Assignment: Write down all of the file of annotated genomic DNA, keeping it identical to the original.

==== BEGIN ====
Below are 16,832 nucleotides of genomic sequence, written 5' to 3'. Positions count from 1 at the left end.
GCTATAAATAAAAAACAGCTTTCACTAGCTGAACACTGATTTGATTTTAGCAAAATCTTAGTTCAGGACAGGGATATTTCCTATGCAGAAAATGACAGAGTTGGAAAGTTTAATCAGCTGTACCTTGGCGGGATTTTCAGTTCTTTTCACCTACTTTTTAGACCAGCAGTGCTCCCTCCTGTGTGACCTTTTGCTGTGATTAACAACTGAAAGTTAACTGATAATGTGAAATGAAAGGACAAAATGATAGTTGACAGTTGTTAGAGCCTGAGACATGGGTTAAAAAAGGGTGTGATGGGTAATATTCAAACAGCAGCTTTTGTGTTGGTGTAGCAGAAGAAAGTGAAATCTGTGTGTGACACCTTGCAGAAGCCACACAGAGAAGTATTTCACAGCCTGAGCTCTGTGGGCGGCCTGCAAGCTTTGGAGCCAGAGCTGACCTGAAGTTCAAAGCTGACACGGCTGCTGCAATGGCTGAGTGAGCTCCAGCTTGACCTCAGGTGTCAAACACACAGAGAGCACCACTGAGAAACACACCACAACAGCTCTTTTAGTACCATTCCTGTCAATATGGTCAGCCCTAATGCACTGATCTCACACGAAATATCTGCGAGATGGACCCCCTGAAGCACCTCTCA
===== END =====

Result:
Below are 16,832 nucleotides of genomic sequence, written 5' to 3'. Positions count from 1 at the left end.
GCTATAAATAAAAAACAGCTTTCACTAGCTGAACACTGATTTGATTTTAGCAAAATCTTAGTTCAGGACAGGGATATTTCCTATGCAGAAAATGACAGAGTTGGAAAGTTTAATCAGCTGTACCTTGGCGGGATTTTCAGTTCTTTTCACCTACTTTTTAGACCAGCAGTGCTCCCTCCTGTGTGACCTTTTGCTGTGATTAACAACTGAAAGTTAACTGATAATGTGAAATGAAAGGACAAAATGATAGTTGACAGTTGTTAGAGCCTGAGACATGGGTTAAAAAAGGGTGTGATGGGTAATATTCAAACAGCAGCTTTTGTGTTGGTGTAGCAGAAGAAAGTGAAATCTGTGTGTGACACCTTGCAGAAGCCACACAGAGAAGTATTTCACAGCCTGAGCTCTGTGGGCGGCCTGCAAGCTTTGGAGCCAGAGCTGACCTGAAGTTCAAAGCTGACACGGCTGCTGCAATGGCTGAGTGAGCTCCAGCTTGACCTCAGGTGTCAAACACACAGAGAGCACCACTGAGAAACACACCACAACAGCTCTTTTAGTACCATTCCTGTCAATATGGTCAGCCCTAATGCACTGATCTCACACGAAATATCTGCGAGATGGACCCCCTGAAGCACCTCTCA